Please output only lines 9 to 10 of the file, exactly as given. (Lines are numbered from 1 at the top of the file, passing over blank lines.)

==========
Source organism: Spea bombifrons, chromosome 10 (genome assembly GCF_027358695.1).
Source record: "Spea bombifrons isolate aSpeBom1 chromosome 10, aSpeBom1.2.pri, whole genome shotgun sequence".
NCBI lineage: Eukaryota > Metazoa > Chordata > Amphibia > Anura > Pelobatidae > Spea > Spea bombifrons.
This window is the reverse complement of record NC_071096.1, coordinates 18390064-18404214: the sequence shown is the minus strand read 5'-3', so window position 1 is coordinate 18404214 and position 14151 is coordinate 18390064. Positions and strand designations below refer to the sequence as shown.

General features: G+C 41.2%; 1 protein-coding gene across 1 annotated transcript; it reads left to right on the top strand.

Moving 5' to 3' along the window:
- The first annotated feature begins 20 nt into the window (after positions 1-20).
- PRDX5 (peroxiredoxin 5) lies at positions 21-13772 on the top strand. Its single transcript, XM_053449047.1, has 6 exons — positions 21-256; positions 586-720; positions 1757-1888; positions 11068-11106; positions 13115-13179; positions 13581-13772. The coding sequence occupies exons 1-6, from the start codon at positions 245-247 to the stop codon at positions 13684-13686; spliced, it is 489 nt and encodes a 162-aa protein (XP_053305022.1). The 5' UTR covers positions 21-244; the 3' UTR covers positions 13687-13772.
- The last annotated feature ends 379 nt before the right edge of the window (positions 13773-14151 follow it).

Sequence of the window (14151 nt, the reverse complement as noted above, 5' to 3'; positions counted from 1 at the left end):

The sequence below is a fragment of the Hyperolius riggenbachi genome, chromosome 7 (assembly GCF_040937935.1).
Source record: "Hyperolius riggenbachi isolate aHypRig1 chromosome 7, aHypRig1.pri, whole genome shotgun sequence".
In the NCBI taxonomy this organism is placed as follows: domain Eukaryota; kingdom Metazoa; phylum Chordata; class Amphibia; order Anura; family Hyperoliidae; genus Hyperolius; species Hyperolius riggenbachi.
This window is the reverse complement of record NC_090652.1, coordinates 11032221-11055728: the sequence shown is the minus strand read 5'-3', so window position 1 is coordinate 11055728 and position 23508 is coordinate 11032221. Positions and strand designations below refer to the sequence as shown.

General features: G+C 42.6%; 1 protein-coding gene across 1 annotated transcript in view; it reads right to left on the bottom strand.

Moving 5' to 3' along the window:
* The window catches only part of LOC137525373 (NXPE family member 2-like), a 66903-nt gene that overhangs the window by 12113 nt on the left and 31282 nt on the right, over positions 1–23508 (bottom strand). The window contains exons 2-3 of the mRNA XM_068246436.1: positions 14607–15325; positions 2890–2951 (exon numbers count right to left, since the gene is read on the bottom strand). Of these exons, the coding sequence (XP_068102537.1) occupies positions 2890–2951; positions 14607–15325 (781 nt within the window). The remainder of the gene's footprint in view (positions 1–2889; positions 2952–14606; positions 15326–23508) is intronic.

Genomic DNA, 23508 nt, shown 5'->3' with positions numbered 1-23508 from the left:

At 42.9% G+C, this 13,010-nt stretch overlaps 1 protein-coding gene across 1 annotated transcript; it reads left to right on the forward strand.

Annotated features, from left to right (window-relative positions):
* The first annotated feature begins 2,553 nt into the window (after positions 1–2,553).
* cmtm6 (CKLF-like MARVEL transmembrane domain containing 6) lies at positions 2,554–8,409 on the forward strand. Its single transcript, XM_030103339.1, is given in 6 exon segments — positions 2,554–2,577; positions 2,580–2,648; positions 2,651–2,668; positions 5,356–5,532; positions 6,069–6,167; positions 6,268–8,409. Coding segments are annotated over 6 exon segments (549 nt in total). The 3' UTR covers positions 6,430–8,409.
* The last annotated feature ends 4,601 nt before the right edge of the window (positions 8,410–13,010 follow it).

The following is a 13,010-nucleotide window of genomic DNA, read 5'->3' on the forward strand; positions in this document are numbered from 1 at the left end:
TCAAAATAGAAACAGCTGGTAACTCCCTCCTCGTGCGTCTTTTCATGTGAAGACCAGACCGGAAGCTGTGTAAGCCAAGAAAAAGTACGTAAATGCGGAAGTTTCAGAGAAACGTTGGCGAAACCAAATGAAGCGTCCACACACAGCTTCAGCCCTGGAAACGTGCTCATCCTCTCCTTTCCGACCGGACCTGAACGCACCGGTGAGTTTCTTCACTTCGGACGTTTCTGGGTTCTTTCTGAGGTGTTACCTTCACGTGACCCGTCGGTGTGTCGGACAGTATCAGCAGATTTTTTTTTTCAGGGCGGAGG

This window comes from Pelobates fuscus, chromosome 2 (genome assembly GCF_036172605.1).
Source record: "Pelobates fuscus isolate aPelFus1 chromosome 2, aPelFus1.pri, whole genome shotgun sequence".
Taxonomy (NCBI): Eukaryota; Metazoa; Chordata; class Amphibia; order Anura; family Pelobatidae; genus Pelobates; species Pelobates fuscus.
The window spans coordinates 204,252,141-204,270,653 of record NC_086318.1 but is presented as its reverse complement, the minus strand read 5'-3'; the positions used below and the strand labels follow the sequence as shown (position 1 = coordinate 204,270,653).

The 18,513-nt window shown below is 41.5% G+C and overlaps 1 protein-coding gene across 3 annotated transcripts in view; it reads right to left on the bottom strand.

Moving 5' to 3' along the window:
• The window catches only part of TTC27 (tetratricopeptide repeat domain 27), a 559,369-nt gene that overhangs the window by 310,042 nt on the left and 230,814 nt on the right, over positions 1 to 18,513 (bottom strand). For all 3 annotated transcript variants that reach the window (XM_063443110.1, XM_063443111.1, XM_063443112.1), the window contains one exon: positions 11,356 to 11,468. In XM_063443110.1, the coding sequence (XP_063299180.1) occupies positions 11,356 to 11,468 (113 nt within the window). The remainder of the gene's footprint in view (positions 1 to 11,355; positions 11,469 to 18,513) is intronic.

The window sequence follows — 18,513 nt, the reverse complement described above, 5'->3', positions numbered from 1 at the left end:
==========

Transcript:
- The last annotated feature ends 379 nt before the right edge of the window (positions 13773-14151 follow it).

Sequence of the window (14151 nt, the reverse complement as noted above, 5' to 3'; positions counted from 1 at the left end):